Get important education news and analysis delivered straight to your inbox
BOSTON — Ajanay Hughes, 15, voted for Hillary Clinton in her school’s mock presidential election Tuesday. The Democratic candidate was also the favorite among most of her peers. Ajanay, a 10th grader at Roxbury Prep High School on Boston’s predominantly black southwest side, said some didn’t show up for class when they heard the outcome of the real election.
Many students who attend Roxbury Prep are immigrants and Benjamin Obianigwe, 16, said some of the ones who didn’t come to school were preparing to move back to their native countries already.
This “doom and gloom” mentality was pervasive among students in communities that have borne the brunt of President-elect Donald Trump’s hateful rhetoric. Teachers at Roxbury Prep tried to reassure students that Trump won’t be able to do everything he threatened during the election, especially his promises of mass deportations at different points in the campaign, but some of the students weren’t so sure.
“I guess I’m kind of nervous,” Ajanay said, adding that she was mad at adults who used their right to vote to elect Trump or vote for third-party candidates who had no chance of winning. Undecided voters baffled her, given all that was at stake for her and her friends.
“I don’t understand how people could be in between,” Ajanay said.
She doesn’t see how anything good could come out of this election. Benjamin is already looking ahead to the next one. “In two years, we could change Congress,” he said. By then, he’ll actually have a say over who comes to power, instead of relying on the adults around him to make the right decisions.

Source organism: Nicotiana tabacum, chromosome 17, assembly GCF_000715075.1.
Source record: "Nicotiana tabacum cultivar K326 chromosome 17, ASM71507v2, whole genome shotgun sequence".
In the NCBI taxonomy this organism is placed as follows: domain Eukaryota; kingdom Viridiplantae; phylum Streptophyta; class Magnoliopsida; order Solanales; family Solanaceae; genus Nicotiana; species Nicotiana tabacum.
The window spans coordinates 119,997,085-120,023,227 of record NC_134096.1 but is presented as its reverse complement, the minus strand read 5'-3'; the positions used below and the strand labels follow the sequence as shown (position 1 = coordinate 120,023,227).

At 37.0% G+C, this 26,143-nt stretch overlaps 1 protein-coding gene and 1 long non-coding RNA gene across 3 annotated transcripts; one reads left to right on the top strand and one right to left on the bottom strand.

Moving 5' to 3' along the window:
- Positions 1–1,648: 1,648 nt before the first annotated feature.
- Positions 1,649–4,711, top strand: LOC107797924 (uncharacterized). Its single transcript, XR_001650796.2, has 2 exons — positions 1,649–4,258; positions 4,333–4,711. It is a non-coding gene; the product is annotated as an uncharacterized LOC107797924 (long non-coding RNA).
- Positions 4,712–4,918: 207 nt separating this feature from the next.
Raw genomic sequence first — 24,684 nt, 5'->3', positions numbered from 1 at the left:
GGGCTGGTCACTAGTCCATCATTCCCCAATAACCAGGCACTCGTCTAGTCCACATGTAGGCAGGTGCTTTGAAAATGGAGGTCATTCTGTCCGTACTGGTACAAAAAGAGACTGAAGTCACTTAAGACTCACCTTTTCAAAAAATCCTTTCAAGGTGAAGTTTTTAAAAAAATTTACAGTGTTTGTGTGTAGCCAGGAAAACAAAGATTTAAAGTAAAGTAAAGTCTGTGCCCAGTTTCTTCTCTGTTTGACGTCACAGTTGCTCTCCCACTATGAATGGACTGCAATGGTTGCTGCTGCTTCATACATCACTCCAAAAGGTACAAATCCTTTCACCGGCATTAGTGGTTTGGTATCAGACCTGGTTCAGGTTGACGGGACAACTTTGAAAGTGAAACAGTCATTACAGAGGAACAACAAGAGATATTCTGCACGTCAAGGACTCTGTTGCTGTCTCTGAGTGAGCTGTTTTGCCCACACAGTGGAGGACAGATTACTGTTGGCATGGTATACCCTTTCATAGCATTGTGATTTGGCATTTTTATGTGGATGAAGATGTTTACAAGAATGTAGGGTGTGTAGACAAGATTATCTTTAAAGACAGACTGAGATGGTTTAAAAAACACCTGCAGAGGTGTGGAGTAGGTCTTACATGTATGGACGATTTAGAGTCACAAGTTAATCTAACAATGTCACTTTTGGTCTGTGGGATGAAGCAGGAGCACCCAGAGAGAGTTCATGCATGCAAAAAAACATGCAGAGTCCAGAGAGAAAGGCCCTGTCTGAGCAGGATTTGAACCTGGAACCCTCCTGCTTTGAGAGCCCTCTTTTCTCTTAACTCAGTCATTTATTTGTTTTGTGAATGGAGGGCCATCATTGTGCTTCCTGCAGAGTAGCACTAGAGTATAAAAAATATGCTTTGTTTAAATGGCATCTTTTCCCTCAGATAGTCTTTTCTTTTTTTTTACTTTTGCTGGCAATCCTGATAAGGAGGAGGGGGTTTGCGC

Sarah Swanson-Hysell, a teacher at Lighthouse Community Charter School in California’s Oakland Unified School District, sympathizes with students like Benjamin. She spent her morning helping her students think through the separation of powers in the U.S. government and making clear that President Barack Obama will remain in his position until January.
“I think it must be so terrifying to be a kid,” Swanson-Hysell said. “To feel like you have no power and these ‘other’ adult strangers are making decisions that could rip away family members. Kids know what racism is and are struggling to understand why and how people in this country could make a leader out of an open racist.”
At Roxbury Prep High School in Boston, Benjamin and other students mentioned their anger toward Trump and his supporters, including one of their teachers, who they know voted for the Republican candidate.
For many people, including kids who watched the brutal campaign as avidly as everyone else, this election became a referendum on how inclusive and supportive the country should be of people of color, immigrants and refugees, religious minorities, women and people with disabilities. For Benjamin, a young black man, a vote for Trump felt like a vote against him.
That’s one reason administrators across the country sent off early-morning emails to their staffs, asking teachers to make sure students feel safe in school, but to stay away from overt political commentary.